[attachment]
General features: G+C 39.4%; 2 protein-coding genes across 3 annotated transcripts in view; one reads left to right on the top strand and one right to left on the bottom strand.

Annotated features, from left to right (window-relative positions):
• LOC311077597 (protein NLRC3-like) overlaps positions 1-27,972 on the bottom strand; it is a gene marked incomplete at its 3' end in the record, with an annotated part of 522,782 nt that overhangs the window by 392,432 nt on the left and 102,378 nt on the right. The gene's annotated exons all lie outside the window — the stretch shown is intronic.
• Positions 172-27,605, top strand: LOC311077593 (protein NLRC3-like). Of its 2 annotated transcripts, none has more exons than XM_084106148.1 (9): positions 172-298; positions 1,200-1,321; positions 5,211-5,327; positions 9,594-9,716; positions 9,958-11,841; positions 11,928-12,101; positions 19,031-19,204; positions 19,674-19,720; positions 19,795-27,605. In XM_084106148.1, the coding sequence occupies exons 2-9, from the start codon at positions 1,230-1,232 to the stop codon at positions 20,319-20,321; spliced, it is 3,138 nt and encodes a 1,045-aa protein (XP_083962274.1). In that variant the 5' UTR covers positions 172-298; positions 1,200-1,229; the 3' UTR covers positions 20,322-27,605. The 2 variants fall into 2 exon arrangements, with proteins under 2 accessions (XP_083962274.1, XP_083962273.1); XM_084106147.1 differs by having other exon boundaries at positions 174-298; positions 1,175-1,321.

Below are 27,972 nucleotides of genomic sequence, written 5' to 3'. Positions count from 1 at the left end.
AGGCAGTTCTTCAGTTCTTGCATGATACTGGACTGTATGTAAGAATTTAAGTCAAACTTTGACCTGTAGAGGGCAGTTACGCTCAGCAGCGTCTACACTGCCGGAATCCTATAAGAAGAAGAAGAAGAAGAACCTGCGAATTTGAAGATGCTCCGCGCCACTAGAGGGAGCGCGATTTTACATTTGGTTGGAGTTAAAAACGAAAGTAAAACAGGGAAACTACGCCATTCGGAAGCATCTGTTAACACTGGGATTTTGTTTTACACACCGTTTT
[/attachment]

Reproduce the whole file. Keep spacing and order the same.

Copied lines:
General features: G+C 39.4%; 2 protein-coding genes across 3 annotated transcripts in view; one reads left to right on the top strand and one right to left on the bottom strand.

Annotated features, from left to right (window-relative positions):
• LOC311077597 (protein NLRC3-like) overlaps positions 1-27,972 on the bottom strand; it is a gene marked incomplete at its 3' end in the record, with an annotated part of 522,782 nt that overhangs the window by 392,432 nt on the left and 102,378 nt on the right. The gene's annotated exons all lie outside the window — the stretch shown is intronic.
• Positions 172-27,605, top strand: LOC311077593 (protein NLRC3-like). Of its 2 annotated transcripts, none has more exons than XM_084106148.1 (9): positions 172-298; positions 1,200-1,321; positions 5,211-5,327; positions 9,594-9,716; positions 9,958-11,841; positions 11,928-12,101; positions 19,031-19,204; positions 19,674-19,720; positions 19,795-27,605. In XM_084106148.1, the coding sequence occupies exons 2-9, from the start codon at positions 1,230-1,232 to the stop codon at positions 20,319-20,321; spliced, it is 3,138 nt and encodes a 1,045-aa protein (XP_083962274.1). In that variant the 5' UTR covers positions 172-298; positions 1,200-1,229; the 3' UTR covers positions 20,322-27,605. The 2 variants fall into 2 exon arrangements, with proteins under 2 accessions (XP_083962274.1, XP_083962273.1); XM_084106147.1 differs by having other exon boundaries at positions 174-298; positions 1,175-1,321.

Below are 27,972 nucleotides of genomic sequence, written 5' to 3'. Positions count from 1 at the left end.
AGGCAGTTCTTCAGTTCTTGCATGATACTGGACTGTATGTAAGAATTTAAGTCAAACTTTGACCTGTAGAGGGCAGTTACGCTCAGCAGCGTCTACACTGCCGGAATCCTATAAGAAGAAGAAGAAGAAGAACCTGCGAATTTGAAGATGCTCCGCGCCACTAGAGGGAGCGCGATTTTACATTTGGTTGGAGTTAAAAACGAAAGTAAAACAGGGAAACTACGCCATTCGGAAGCATCTGTTAACACTGGGATTTTGTTTTACACACCGTTTT